Michael Vincent Waller
Michael Vincent Waller’s music is easy to admire: he writes with clarity, he has an involving interest in variation form, his harmonic palette is tonal but he’s not confined to functional harmony, he uses repetition as a means to build form and maintain direction, and he crafts attractive melodies—a fundamentally important skill that has become bizarrely undervalued in contemporary classical music. Waller’s pieces are very much of the present moment, but stand outside the current orthodoxies seeping out of conservatories and graduate schools. He is more interested in the historical tradition than most of his generation of composers, and he’s far less interested in white, bourgeois, audible beats and indie pop-inspired two and four bar phrases, which threaten to smother the world of contemporary classical composing in a soporific vapor.
Michael Vincent Waller, courtesy Michael Vincent Waller.
What sets Waller’s music apart is his biography. He came to composing relatively late and has an unusual academic background: his bachelor’s degree from NYU is in finance, with a minor in music, and he spends his days as a database programmer. He’s a professional composer in the most important sense, working and supporting himself and striving to make music. His interest in composing developed in college, in a seminar with composer Elizabeth Hoffman, and then blossomed outside it. His school was LaMonte Young’s Dream House. He studied under Young for several years, then with Bunita Marcus. The fruits are heard on an EP released early this year, Five Easy Pieces, piano works played by Megumi Shibata and Jenny Q. Chai. Available digitally from iTunes, Amazon, and streaming services, the music is subtly affecting and shows his roots in Bartók and Debussy without ever casting a shadow over his own voice and vision. Waller says the title is “more Jack Nicholson than Stravinsky.”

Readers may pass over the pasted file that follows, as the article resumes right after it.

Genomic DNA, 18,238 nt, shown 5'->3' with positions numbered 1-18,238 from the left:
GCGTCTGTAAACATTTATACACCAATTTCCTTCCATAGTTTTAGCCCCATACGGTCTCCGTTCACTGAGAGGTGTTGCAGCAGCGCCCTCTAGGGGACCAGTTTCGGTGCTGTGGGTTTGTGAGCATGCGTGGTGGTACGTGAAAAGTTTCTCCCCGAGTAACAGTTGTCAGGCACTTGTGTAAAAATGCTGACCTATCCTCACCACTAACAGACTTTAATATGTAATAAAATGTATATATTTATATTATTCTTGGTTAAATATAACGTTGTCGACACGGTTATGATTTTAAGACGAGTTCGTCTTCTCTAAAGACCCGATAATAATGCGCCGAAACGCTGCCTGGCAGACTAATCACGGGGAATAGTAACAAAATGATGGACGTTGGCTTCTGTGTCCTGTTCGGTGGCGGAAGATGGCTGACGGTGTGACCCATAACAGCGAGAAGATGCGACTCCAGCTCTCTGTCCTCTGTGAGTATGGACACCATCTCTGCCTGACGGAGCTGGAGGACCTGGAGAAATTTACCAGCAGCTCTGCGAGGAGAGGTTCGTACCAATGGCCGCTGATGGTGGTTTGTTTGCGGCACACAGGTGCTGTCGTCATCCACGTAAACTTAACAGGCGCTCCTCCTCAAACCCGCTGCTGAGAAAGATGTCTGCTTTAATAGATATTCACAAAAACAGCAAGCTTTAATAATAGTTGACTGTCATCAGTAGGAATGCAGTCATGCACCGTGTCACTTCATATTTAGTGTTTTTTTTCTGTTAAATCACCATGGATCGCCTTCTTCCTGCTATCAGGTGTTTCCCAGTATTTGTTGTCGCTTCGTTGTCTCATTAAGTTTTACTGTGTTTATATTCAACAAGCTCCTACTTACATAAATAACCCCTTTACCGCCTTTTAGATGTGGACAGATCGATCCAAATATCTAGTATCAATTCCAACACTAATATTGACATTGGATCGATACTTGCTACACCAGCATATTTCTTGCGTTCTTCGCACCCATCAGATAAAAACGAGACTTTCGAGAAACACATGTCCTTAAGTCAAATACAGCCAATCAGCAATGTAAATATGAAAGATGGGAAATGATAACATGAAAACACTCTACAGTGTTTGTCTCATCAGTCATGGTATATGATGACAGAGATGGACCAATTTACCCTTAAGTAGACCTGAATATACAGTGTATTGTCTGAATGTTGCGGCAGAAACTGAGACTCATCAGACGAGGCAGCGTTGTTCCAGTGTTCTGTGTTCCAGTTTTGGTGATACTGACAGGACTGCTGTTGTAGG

“Stylistically, I’m still impressed with the Impressionists. It’s music of departure,” he told me. Like with theirs, the organization of his music comes through in the way that it always has an interesting direction, even as it flows with a sense of organic freedom that might be indebted to his raga studies with Young. “Intuition is something I learned from all my mentors.”
In March, violist Max Mandel and pianist Eric Huebner played two fine new Waller pieces at Roulette, on a concert program that included a terrific work by Hoffman—Musical Boxes—music by Yotam Haber and Annie Gosfield, and Morton Feldman’s The Viola in My Life #2. Waller organized the concert in his third career as an increasingly important impresario, programming concerts at Spectrum, finding musicians and ensembles, and writing new pieces for them. “I was going to so many concerts, and I was so into concerts, I didn’t just want to be a composer.”
Through the connections he made concert-going, he was asked to program the NewIdeas MusicSeries at Pianos, 2010 – 12. One of the last performances of that series was at Spectrum, where he met Glenn Cornett and became one of Cornett’s young, interesting musicians who, with their social and musical connections, create concert programs for the venue. Check Spectrum’s schedule regularly for a chance to hear one of the most interesting composers in New York, and see more about Waller and his work at michaelvincentwaller.com.
GEORGE GRELLA is the Rail’s music editor.